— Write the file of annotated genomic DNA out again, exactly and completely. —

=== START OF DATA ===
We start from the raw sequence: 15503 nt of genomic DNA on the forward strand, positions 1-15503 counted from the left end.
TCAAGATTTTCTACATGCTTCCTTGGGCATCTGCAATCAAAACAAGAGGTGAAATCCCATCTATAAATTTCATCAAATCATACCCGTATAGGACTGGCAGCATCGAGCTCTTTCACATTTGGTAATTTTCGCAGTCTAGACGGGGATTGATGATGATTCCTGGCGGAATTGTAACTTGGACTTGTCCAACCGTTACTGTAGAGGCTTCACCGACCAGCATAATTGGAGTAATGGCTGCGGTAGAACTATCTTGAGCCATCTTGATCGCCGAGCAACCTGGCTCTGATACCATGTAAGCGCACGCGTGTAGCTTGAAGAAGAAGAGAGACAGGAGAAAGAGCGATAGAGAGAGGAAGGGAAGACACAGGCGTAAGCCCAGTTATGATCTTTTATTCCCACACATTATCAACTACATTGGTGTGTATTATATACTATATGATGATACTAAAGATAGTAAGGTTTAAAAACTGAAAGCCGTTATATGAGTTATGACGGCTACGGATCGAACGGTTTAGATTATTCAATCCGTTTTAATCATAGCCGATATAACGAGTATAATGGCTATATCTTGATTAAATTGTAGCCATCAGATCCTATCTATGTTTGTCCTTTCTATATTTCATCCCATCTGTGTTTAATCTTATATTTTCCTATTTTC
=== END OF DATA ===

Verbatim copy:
We start from the raw sequence: 15503 nt of genomic DNA on the forward strand, positions 1-15503 counted from the left end.
TCAAGATTTTCTACATGCTTCCTTGGGCATCTGCAATCAAAACAAGAGGTGAAATCCCATCTATAAATTTCATCAAATCATACCCGTATAGGACTGGCAGCATCGAGCTCTTTCACATTTGGTAATTTTCGCAGTCTAGACGGGGATTGATGATGATTCCTGGCGGAATTGTAACTTGGACTTGTCCAACCGTTACTGTAGAGGCTTCACCGACCAGCATAATTGGAGTAATGGCTGCGGTAGAACTATCTTGAGCCATCTTGATCGCCGAGCAACCTGGCTCTGATACCATGTAAGCGCACGCGTGTAGCTTGAAGAAGAAGAGAGACAGGAGAAAGAGCGATAGAGAGAGGAAGGGAAGACACAGGCGTAAGCCCAGTTATGATCTTTTATTCCCACACATTATCAACTACATTGGTGTGTATTATATACTATATGATGATACTAAAGATAGTAAGGTTTAAAAACTGAAAGCCGTTATATGAGTTATGACGGCTACGGATCGAACGGTTTAGATTATTCAATCCGTTTTAATCATAGCCGATATAACGAGTATAATGGCTATATCTTGATTAAATTGTAGCCATCAGATCCTATCTATGTTTGTCCTTTCTATATTTCATCCCATCTGTGTTTAATCTTATATTTTCCTATTTTC